“Working in global health requires cultural humility and understanding global communities it serves. Sometimes, the lack of cultural humility observed in the largely western-based global health domination creates biases and unintentional harm to communities they serve. So, it is really important for me to understand local priorities. I think solutions have to come from the communities, then collaborate with physicians to figure out how best to help them.”
Now, Muhimpundu looks to apply her experience to studies as an MD student at Vanderbilt. She decided to stay at VUSM because of its emphases on mentorship, research, and community. MD students follow a four-year research pathway as part of the innovative Curriculum 2.0 (different from the Medical Scientist Training Program, or MSTP, in which students earn both an MD and PhD). She carries her love of research into the program, looking forward to applying her public health and research knowledge in clinical settings.
She and her classmates have already gained a taste for life in clinic through first-year curriculum elements like physical diagnosis and the fundamentals of health care delivery.
“We have great clinical exposure in the program,” she said. “I’m already seeing clinical spaces within the first block. We’re already in the hospital for some of our physical diagnosis and continuity clinic courses. It’s really amazing.”
Muhimpundu also relishes in the opportunity to conduct more research during her time as an MD student. She chose to remain at Vanderbilt in part because of the research elements built into the unique curriculum. Students explore and plan for research projects of their own interests within medicine during the first two years of study before completing a three- to six-month research immersion. Research immersion allows students to work full-time on a research project for a publication-ready final paper.
Through each phase, she plans to bring prior experiences to inform her path. Her research and public health background inform the ways she approaches cases in class sessions, the way she thinks about future desires to combat non-communicable diseases in developing countries as a physician, and the ways she seeks to balance her studies with her life in Nashville – both through service and hobbies outside of campus.
She hopes students who followed a less traditional path to medical school will equally embrace their experiences as a positive.
“I think the advice I would give to any student not following a more traditional trajectory is that your experience really can be used in medicine,” she said. “Medicine is a broad career, and past experiences like research, and volunteer work, and even life before any schooling can be valuable. Looking at the trajectory of me getting here, me being in Rwanda, I started to have an interest in cancer because family members and friends were dying of cancer. At that time, we didn’t have the cancer services that exist in some places now. They didn’t have treatment resources and care for that. Now, they do, and they’re doing amazing, and I’m so impressed every time I go home. But at the time, that informed how I went to undergrad and studied biochemistry, then went on to study public health, then came here for medical school.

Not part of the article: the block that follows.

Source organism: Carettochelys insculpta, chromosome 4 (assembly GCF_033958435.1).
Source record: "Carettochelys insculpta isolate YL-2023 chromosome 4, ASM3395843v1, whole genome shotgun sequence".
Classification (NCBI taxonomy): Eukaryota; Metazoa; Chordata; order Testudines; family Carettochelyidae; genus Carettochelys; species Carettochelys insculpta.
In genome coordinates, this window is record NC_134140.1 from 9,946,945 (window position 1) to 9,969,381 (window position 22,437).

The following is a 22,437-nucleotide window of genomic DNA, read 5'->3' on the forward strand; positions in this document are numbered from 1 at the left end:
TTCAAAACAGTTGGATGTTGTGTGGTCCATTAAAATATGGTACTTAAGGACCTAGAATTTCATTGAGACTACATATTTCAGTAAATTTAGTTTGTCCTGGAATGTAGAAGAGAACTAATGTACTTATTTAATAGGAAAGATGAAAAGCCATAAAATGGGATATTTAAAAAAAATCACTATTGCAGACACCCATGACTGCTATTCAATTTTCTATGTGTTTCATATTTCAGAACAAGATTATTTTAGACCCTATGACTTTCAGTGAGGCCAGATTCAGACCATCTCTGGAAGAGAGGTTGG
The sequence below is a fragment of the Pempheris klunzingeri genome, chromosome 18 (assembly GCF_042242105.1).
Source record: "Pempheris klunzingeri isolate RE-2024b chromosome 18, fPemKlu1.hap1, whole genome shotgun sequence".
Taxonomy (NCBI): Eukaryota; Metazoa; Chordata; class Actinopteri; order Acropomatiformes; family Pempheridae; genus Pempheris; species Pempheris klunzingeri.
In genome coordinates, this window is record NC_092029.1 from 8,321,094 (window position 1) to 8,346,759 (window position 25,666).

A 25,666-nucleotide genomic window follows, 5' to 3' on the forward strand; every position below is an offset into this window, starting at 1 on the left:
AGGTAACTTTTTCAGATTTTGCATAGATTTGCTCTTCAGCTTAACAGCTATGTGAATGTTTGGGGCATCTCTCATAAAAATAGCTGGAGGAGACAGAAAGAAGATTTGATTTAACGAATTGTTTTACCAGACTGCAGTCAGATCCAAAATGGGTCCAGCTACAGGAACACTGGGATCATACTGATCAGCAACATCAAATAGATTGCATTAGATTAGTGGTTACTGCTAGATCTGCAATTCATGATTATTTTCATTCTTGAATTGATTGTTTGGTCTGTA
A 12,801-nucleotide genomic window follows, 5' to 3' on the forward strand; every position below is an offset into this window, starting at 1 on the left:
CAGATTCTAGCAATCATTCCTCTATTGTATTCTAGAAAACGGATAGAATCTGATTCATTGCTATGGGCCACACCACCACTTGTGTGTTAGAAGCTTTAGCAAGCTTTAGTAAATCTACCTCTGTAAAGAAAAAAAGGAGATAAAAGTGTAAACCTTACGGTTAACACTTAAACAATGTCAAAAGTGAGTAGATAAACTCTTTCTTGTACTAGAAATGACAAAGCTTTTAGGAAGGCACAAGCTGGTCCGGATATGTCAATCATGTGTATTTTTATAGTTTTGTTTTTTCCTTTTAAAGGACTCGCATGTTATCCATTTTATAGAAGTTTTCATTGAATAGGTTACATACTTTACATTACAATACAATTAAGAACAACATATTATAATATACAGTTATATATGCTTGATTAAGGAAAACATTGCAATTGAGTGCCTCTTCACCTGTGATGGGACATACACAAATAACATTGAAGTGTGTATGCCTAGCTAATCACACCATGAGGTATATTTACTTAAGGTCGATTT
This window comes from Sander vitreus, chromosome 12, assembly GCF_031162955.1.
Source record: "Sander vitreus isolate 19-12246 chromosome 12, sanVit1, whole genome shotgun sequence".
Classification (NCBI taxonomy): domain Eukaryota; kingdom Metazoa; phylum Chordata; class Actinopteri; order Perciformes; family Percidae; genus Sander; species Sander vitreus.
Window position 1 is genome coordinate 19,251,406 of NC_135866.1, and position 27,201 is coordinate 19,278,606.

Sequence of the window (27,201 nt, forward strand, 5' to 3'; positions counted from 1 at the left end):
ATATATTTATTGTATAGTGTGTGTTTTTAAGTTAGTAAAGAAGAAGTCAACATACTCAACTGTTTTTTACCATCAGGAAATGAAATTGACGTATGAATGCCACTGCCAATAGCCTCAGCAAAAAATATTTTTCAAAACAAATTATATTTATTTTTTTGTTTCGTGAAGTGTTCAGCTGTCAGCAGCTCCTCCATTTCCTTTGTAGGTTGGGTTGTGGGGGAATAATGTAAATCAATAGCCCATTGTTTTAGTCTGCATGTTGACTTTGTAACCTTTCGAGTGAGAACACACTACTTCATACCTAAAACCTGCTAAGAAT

“Building on those experiences each time and looking at life as a full circle, it’s important to make sure you don’t lose that experience from each period of your life. For some people, they do something that has nothing to do with medicine before coming to medical school. But there are skills you get from those experiences like communication or something else that you can use…Use that for your own benefit if nothing else.”
Muhimpundu also advocates for keeping an open mind while honoring your passions. Her experiences in Rwanda sparked an interest in oncology that continues to this day. But she keeps an open mind, especially while rotating in clinical spaces during her M1 year.
While she still holds a desire to pursue oncology as a specialty area, she doesn’t stop herself from learning in other areas. She doesn’t want to miss any opportunity for growth; after all, it might lead to another stop on a successful career path.
“Right now, I’m doing my clinical visits at the orthopaedics clinic, and it’s really interesting,” she said. “There are things I’ve never had exposure to, and it’s so interesting to see some of these procedures and issues. Maybe I’ll switch? I don’t know. I’m staying open minded so that I don’t miss any opportunities.”
With several more years of medical school ahead, she has time to find the right path for her. But for now, she’ll apply all she has learned and continues to learn in the neighborhood around 21st Avenue.